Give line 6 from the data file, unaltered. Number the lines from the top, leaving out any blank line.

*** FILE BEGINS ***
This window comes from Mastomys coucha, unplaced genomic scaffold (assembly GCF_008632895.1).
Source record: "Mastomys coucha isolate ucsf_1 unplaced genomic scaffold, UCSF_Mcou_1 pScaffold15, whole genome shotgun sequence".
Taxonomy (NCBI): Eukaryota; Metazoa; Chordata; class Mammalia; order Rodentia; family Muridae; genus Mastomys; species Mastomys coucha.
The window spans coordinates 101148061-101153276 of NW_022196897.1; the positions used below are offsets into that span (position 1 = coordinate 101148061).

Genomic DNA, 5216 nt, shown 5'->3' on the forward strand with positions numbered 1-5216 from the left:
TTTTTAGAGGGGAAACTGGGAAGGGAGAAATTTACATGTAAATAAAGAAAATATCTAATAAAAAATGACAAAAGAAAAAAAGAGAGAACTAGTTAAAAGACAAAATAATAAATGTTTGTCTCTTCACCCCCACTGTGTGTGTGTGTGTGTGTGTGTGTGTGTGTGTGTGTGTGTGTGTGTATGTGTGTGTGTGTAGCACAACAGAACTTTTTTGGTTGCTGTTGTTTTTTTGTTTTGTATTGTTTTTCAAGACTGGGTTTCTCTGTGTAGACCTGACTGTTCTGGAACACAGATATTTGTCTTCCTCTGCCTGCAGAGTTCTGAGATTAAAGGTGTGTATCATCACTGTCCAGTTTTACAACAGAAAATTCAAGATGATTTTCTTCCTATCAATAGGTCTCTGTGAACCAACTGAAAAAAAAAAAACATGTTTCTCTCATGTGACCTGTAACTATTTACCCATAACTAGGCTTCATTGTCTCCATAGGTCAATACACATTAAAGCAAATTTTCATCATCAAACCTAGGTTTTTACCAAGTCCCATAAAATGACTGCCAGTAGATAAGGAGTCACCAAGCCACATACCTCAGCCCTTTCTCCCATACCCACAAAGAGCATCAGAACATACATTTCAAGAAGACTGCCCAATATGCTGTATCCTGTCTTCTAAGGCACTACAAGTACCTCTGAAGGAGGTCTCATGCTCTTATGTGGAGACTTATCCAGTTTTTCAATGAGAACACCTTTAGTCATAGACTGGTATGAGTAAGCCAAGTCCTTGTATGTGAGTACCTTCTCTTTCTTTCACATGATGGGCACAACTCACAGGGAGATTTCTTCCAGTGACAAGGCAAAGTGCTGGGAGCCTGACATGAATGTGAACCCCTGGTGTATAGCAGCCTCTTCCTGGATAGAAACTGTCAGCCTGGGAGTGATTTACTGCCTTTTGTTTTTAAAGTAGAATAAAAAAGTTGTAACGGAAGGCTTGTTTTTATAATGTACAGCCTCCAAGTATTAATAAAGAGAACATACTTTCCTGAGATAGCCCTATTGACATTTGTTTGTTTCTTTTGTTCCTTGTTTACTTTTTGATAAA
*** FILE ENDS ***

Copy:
TTTTTAGAGGGGAAACTGGGAAGGGAGAAATTTACATGTAAATAAAGAAAATATCTAATAAAAAATGACAAAAGAAAAAAAGAGAGAACTAGTTAAAAGACAAAATAATAAATGTTTGTCTCTTCACCCCCACTGTGTGTGTGTGTGTGTGTGTGTGTGTGTGTGTGTGTGTGTGTGTGTATGTGTGTGTGTGTAGCACAACAGAACTTTTTTGGTTGCTGTTGTTTTTTTGTTTTGTATTGTTTTTCAAGACTGGGTTTCTCTGTGTAGACCTGACTGTTCTGGAACACAGATATTTGTCTTCCTCTGCCTGCAGAGTTCTGAGATTAAAGGTGTGTATCATCACTGTCCAGTTTTACAACAGAAAATTCAAGATGATTTTCTTCCTATCAATAGGTCTCTGTGAACCAACTGAAAAAAAAAAAACATGTTTCTCTCATGTGACCTGTAACTATTTACCCATAACTAGGCTTCATTGTCTCCATAGGTCAATACACATTAAAGCAAATTTTCATCATCAAACCTAGGTTTTTACCAAGTCCCATAAAATGACTGCCAGTAGATAAGGAGTCACCAAGCCACATACCTCAGCCCTTTCTCCCATACCCACAAAGAGCATCAGAACATACATTTCAAGAAGACTGCCCAATATGCTGTATCCTGTCTTCTAAGGCACTACAAGTACCTCTGAAGGAGGTCTCATGCTCTTATGTGGAGACTTATCCAGTTTTTCAATGAGAACACCTTTAGTCATAGACTGGTATGAGTAAGCCAAGTCCTTGTATGTGAGTACCTTCTCTTTCTTTCACATGATGGGCACAACTCACAGGGAGATTTCTTCCAGTGACAAGGCAAAGTGCTGGGAGCCTGACATGAATGTGAACCCCTGGTGTATAGCAGCCTCTTCCTGGATAGAAACTGTCAGCCTGGGAGTGATTTACTGCCTTTTGTTTTTAAAGTAGAATAAAAAAGTTGTAACGGAAGGCTTGTTTTTATAATGTACAGCCTCCAAGTATTAATAAAGAGAACATACTTTCCTGAGATAGCCCTATTGACATTTGTTTGTTTCTTTTGTTCCTTGTTTACTTTTTGATAAA